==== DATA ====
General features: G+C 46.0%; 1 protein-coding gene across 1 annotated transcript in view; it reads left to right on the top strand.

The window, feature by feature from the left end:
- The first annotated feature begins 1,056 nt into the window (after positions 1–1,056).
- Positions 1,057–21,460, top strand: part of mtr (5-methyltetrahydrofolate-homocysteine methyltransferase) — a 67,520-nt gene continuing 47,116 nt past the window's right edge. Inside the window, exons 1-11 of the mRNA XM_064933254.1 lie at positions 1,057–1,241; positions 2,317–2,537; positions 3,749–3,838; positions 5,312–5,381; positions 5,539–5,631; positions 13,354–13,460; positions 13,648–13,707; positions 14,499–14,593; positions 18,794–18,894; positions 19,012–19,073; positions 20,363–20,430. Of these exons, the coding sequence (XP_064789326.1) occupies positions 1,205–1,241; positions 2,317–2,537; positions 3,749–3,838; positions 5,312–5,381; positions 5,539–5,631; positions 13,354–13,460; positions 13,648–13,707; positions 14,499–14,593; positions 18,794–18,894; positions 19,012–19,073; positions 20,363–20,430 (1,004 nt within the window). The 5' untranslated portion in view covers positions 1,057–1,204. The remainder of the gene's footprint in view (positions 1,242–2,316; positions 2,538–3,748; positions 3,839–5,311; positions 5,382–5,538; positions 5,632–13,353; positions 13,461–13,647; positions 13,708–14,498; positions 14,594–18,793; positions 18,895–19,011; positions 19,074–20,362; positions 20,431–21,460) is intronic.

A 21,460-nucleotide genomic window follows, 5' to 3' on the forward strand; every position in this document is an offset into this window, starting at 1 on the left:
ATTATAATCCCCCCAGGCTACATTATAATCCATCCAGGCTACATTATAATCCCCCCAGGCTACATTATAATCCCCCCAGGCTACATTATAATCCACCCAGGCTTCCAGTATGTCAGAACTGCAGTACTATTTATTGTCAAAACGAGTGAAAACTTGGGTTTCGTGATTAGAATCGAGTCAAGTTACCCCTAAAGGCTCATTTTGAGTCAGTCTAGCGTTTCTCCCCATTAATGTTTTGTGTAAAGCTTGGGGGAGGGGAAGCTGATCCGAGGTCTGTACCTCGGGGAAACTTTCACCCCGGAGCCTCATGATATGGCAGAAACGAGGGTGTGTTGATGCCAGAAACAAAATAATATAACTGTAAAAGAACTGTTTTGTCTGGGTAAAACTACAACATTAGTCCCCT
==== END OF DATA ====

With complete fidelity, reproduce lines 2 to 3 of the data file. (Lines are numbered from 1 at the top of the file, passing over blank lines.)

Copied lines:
The window, feature by feature from the left end:
- The first annotated feature begins 1,056 nt into the window (after positions 1–1,056).